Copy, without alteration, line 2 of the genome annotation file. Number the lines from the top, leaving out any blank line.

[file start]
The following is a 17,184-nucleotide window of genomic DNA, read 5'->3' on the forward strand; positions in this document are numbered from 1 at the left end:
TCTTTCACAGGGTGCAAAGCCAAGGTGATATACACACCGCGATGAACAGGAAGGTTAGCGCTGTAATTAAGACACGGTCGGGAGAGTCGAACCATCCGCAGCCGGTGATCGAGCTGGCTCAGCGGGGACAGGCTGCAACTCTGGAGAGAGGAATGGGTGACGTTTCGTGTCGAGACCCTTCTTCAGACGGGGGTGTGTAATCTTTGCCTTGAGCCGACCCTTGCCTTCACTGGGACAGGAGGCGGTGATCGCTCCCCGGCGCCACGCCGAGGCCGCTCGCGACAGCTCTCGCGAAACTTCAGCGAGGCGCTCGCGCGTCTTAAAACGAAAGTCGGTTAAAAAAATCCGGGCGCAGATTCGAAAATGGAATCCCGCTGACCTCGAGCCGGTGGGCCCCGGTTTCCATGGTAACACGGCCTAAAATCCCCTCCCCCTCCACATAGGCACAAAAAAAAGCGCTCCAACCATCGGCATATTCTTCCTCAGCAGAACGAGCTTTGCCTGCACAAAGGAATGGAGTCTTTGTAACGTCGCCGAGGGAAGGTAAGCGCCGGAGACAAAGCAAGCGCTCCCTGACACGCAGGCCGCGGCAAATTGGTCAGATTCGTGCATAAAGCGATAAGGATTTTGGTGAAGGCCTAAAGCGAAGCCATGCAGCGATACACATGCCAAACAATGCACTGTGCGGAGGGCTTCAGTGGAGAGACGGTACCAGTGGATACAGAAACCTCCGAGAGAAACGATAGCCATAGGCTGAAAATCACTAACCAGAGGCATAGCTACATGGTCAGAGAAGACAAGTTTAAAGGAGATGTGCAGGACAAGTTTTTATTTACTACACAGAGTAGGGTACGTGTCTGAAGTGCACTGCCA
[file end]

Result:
TCTTTCACAGGGTGCAAAGCCAAGGTGATATACACACCGCGATGAACAGGAAGGTTAGCGCTGTAATTAAGACACGGTCGGGAGAGTCGAACCATCCGCAGCCGGTGATCGAGCTGGCTCAGCGGGGACAGGCTGCAACTCTGGAGAGAGGAATGGGTGACGTTTCGTGTCGAGACCCTTCTTCAGACGGGGGTGTGTAATCTTTGCCTTGAGCCGACCCTTGCCTTCACTGGGACAGGAGGCGGTGATCGCTCCCCGGCGCCACGCCGAGGCCGCTCGCGACAGCTCTCGCGAAACTTCAGCGAGGCGCTCGCGCGTCTTAAAACGAAAGTCGGTTAAAAAAATCCGGGCGCAGATTCGAAAATGGAATCCCGCTGACCTCGAGCCGGTGGGCCCCGGTTTCCATGGTAACACGGCCTAAAATCCCCTCCCCCTCCACATAGGCACAAAAAAAAGCGCTCCAACCATCGGCATATTCTTCCTCAGCAGAACGAGCTTTGCCTGCACAAAGGAATGGAGTCTTTGTAACGTCGCCGAGGGAAGGTAAGCGCCGGAGACAAAGCAAGCGCTCCCTGACACGCAGGCCGCGGCAAATTGGTCAGATTCGTGCATAAAGCGATAAGGATTTTGGTGAAGGCCTAAAGCGAAGCCATGCAGCGATACACATGCCAAACAATGCACTGTGCGGAGGGCTTCAGTGGAGAGACGGTACCAGTGGATACAGAAACCTCCGAGAGAAACGATAGCCATAGGCTGAAAATCACTAACCAGAGGCATAGCTACATGGTCAGAGAAGACAAGTTTAAAGGAGATGTGCAGGACAAGTTTTTATTTACTACACAGAGTAGGGTACGTGTCTGAAGTGCACTGCCA